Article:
We offer five different ways of effectively combating the presence of Japanese knotweed; namely by chemical, excavation or MeshTech means of removal, or courtesy of on-site incineration or composting techniques. Below, you can read a quick overview of each of the individual ways in which JKSL routinely undertake Japanese knotweed removal on behalf of our client-base:

Chemical Removal of Japanese knotweed – Universally agreed to represent the most cost-effective process by which to eliminate Japanese knotweed from the urban, suburban and rural game, here at JKSL we offer a comprehensive programme of chemical treatment, robustly following industry-specified codes of practice when applying the means by which we eradicate the superweed. This means strictly keeping to both chemical and methodology stipulations as defined and approved by the Environment Agency and SEPA, overseen by qualified practitioners. You can find out more about the process on our Treatments page.

Excavation Removal of Japanese knotweed – Typically chosen as the best path of knotweed extermination to go down if and when timescales are a high priority in the mind of the client (therefore ruling out the alternative, and more lengthy chemical means of eradication). Excavation and subsequent relocation of rampant Japanese knotweed is another successful way by which to rid a landscape of the dreaded plant.

With regards to the relocating of the escalating weed, once all traces of the rhizome have been removed by our experienced team at JKSL, we ensure that the contaminated material is transported to a dedicated on-site waste management area or buried in an appropriate heat-welded geo-textile cell.  What’s more, we go to great lengths to avoid cross-contamination taking place while such processes are being carried out on client’s sites. Again, for further details of Japanese knotweed removal via excavation, please refer to the Treatments page.

MeshTech Removal of Japanese knotweed – This is a potentially more environmentally-friendly solution, designed to control the spread of Japanese knotweed here in the UK. This technology is designed and patented by Dr Eric Donnelly and JKSL. The method avoids the use of chemical treatments, leaving minimal footprints on the site where applied, with MeshTech also serving to protect fertile areas against the threat of soil erosion; with riverbanks particularly vulnerable to this when Japanese knotweed is prevalent. In addition to this, the local flora and fauna remains relatively unaffected as a consequence of physical impact of the MeshTech method,  a more environmentally-friendly alternative to herbicide treatment.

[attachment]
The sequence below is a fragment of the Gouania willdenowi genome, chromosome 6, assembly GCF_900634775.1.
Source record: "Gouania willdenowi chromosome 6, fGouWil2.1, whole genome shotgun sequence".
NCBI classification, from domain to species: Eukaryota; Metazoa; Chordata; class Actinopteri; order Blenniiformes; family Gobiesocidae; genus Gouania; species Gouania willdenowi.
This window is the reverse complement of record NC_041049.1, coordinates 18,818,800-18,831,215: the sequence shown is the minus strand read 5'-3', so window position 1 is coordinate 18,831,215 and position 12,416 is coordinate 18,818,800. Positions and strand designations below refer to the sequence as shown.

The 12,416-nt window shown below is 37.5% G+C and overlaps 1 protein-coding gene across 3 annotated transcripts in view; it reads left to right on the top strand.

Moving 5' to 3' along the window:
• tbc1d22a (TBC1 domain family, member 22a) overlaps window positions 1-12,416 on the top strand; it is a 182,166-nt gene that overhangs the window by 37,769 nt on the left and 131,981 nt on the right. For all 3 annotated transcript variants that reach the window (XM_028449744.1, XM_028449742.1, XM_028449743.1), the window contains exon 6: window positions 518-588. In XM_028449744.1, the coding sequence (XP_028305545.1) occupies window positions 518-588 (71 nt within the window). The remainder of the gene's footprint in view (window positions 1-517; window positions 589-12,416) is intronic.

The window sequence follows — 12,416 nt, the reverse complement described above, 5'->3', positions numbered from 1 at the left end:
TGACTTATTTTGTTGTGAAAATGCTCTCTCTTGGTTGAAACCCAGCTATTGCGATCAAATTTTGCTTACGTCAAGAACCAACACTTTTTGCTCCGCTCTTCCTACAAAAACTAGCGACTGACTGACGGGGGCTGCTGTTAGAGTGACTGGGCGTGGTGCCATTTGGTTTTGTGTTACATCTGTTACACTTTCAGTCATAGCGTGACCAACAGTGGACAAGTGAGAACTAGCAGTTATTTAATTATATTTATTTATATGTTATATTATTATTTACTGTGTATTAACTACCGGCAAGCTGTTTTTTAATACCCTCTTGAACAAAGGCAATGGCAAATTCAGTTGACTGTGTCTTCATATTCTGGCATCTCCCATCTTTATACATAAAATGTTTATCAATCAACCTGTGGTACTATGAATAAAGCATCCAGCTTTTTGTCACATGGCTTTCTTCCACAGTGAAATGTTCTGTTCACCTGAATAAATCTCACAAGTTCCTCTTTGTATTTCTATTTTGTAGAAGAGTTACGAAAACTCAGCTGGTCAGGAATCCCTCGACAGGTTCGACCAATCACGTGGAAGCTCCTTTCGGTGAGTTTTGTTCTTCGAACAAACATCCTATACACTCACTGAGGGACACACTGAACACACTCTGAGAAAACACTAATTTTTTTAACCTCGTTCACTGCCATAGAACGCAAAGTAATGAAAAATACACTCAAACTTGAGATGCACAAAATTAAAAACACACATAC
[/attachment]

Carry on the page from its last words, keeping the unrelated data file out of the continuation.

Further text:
On-site Incineration for Effective Removal– In-situ disposing of Japanese knotweed is available in the form of the controlled burning of the plant, with the incineration procedure taking place within existing infested areas to reduce the risk of cross contamination. This application can only be performed once the Japanese knotweed strands have completely dried out.

Composting as an Effective Means of Removal – It’s now possible to systematically induce the process of composting in stacked Japanese knotweed, however heating of the material is a pre-requisite so as to encourage cellular breakdown. This can only be done in carefully managed situations, as suffice to say that under normal circumstances, Japanese knotweed will not compost as other plants will do when cut and stacked.


Biological treatments to eradicate Japanese knotweed are currently under trial, but not available to the public. These would involve employing more eco-friendly tactics which – as it stands – comprise of the use of knotweeds’ more naturally-occurring predators, namely psyllids. JKSL closely follow the work of CABI (Centre for Agriculture and Biosciences International) and DEFRA (The Department for Environment, Food and Rural Affairs), who began the psyllid release programme in Spring 2010.


So, which removal method should I choose?

That all depends; it’ll probably take a site review to determine the best method. One thing for sure is that JKSL will be able to help you every step of the way, from identification, to treatment and removal if required. We’re passionate about our clients receiving quality professional support to ensure that they deal with the issue right, first time. If you want to speak to us in more depth about service, visit our Contact page to get phone and email details for your region.